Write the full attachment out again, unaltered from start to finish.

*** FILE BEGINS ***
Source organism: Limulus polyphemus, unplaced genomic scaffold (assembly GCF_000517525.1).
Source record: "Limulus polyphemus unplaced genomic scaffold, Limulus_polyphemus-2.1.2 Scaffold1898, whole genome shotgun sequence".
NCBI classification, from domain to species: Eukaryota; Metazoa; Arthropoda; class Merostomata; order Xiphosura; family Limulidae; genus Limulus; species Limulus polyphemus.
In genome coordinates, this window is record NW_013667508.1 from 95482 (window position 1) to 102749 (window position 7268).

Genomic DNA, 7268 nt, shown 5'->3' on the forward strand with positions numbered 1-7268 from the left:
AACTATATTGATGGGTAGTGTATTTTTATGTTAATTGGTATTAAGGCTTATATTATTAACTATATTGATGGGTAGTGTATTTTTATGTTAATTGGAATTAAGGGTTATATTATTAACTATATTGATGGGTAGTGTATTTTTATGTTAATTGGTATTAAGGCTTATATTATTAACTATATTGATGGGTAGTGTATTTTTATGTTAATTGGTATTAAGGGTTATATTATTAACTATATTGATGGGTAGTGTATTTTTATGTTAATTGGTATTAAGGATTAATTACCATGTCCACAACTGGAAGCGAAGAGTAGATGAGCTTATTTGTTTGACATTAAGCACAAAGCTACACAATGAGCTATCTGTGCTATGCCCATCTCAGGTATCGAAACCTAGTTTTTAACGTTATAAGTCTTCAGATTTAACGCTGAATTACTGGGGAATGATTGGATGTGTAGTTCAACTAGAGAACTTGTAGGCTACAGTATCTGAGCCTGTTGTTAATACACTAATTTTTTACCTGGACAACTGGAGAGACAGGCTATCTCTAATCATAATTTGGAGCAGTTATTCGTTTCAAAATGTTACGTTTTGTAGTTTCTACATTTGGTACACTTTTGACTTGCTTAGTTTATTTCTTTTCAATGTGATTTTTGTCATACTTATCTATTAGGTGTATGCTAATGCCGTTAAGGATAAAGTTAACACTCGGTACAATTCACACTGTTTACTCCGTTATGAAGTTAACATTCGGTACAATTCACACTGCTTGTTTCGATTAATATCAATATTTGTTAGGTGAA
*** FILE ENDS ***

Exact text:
Source organism: Limulus polyphemus, unplaced genomic scaffold (assembly GCF_000517525.1).
Source record: "Limulus polyphemus unplaced genomic scaffold, Limulus_polyphemus-2.1.2 Scaffold1898, whole genome shotgun sequence".
NCBI classification, from domain to species: Eukaryota; Metazoa; Arthropoda; class Merostomata; order Xiphosura; family Limulidae; genus Limulus; species Limulus polyphemus.
In genome coordinates, this window is record NW_013667508.1 from 95482 (window position 1) to 102749 (window position 7268).

Genomic DNA, 7268 nt, shown 5'->3' on the forward strand with positions numbered 1-7268 from the left:
AACTATATTGATGGGTAGTGTATTTTTATGTTAATTGGTATTAAGGCTTATATTATTAACTATATTGATGGGTAGTGTATTTTTATGTTAATTGGAATTAAGGGTTATATTATTAACTATATTGATGGGTAGTGTATTTTTATGTTAATTGGTATTAAGGCTTATATTATTAACTATATTGATGGGTAGTGTATTTTTATGTTAATTGGTATTAAGGGTTATATTATTAACTATATTGATGGGTAGTGTATTTTTATGTTAATTGGTATTAAGGATTAATTACCATGTCCACAACTGGAAGCGAAGAGTAGATGAGCTTATTTGTTTGACATTAAGCACAAAGCTACACAATGAGCTATCTGTGCTATGCCCATCTCAGGTATCGAAACCTAGTTTTTAACGTTATAAGTCTTCAGATTTAACGCTGAATTACTGGGGAATGATTGGATGTGTAGTTCAACTAGAGAACTTGTAGGCTACAGTATCTGAGCCTGTTGTTAATACACTAATTTTTTACCTGGACAACTGGAGAGACAGGCTATCTCTAATCATAATTTGGAGCAGTTATTCGTTTCAAAATGTTACGTTTTGTAGTTTCTACATTTGGTACACTTTTGACTTGCTTAGTTTATTTCTTTTCAATGTGATTTTTGTCATACTTATCTATTAGGTGTATGCTAATGCCGTTAAGGATAAAGTTAACACTCGGTACAATTCACACTGTTTACTCCGTTATGAAGTTAACATTCGGTACAATTCACACTGCTTGTTTCGATTAATATCAATATTTGTTAGGTGAA